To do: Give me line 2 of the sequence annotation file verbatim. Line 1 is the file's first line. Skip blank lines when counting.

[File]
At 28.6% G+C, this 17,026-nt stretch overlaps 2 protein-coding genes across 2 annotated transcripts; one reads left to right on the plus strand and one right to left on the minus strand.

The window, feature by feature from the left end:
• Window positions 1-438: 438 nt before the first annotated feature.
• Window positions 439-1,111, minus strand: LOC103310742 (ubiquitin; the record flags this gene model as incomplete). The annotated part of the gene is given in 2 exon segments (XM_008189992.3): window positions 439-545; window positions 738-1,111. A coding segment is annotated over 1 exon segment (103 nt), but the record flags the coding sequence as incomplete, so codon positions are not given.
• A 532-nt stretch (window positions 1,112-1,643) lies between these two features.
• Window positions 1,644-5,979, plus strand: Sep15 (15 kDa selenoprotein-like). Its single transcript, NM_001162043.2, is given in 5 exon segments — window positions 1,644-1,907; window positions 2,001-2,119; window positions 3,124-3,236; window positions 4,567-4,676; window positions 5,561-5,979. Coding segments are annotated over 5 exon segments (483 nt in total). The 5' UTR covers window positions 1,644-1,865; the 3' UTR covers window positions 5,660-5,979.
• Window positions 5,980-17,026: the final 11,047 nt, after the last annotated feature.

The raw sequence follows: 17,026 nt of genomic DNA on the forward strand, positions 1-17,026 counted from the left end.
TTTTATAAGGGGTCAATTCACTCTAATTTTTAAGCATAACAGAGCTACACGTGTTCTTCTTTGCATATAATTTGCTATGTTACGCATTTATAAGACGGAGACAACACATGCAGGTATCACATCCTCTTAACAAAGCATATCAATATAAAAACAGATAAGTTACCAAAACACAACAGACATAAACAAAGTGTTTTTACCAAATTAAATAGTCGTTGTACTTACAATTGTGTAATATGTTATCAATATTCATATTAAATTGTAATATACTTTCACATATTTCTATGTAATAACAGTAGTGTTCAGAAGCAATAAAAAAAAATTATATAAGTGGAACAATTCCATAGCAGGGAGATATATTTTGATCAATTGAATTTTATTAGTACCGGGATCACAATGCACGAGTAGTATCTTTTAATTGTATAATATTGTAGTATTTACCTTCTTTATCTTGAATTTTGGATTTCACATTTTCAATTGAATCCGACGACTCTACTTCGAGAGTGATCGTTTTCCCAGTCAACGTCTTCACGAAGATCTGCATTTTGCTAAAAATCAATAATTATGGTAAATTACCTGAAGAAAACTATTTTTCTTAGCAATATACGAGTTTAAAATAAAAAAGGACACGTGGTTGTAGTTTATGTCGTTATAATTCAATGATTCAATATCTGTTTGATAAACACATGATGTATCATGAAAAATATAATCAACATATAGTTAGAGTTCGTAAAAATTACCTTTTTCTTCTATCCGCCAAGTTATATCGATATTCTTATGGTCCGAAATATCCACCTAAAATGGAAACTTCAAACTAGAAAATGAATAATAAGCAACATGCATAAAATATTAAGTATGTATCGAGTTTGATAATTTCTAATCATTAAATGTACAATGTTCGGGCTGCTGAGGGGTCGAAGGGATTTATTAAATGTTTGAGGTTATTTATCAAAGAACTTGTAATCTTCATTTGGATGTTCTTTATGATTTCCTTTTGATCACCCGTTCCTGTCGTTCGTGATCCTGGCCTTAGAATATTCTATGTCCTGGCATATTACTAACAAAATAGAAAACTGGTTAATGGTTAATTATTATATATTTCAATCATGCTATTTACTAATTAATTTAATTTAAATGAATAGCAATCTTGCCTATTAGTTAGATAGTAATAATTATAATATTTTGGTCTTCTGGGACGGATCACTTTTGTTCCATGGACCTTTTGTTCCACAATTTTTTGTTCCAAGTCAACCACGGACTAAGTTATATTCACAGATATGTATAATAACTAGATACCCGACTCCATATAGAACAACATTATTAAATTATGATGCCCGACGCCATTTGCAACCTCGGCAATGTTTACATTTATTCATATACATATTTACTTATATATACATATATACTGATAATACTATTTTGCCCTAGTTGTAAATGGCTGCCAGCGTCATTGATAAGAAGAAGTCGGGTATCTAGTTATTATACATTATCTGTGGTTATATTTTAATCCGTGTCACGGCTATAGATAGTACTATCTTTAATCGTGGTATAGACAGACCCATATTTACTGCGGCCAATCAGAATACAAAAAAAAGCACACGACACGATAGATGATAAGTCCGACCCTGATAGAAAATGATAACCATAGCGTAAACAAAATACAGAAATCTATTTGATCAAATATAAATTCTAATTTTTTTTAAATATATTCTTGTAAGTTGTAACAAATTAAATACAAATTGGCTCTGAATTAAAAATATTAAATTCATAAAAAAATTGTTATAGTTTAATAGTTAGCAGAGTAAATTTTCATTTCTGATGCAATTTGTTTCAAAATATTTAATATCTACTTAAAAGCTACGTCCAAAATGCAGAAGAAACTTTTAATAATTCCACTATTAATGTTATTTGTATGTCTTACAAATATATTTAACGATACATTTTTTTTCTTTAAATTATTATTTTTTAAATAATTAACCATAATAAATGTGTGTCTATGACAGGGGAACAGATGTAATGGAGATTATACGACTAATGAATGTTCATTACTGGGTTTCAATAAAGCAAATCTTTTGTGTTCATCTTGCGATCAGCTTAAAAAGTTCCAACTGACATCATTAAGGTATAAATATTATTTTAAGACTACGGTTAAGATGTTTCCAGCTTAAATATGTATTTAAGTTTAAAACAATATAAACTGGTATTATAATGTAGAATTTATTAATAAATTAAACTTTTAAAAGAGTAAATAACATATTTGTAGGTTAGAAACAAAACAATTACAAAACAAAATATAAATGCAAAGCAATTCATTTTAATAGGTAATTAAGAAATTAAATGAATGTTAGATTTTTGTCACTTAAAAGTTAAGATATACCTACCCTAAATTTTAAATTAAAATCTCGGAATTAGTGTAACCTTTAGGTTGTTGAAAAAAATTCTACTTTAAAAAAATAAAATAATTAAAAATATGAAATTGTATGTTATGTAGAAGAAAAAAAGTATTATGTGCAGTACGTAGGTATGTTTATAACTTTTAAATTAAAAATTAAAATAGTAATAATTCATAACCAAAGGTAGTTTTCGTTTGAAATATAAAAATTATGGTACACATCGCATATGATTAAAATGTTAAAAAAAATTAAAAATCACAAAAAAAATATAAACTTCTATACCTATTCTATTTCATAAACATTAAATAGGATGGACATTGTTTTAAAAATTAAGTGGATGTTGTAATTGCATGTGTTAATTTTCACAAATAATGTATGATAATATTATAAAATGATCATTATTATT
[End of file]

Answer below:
The window, feature by feature from the left end: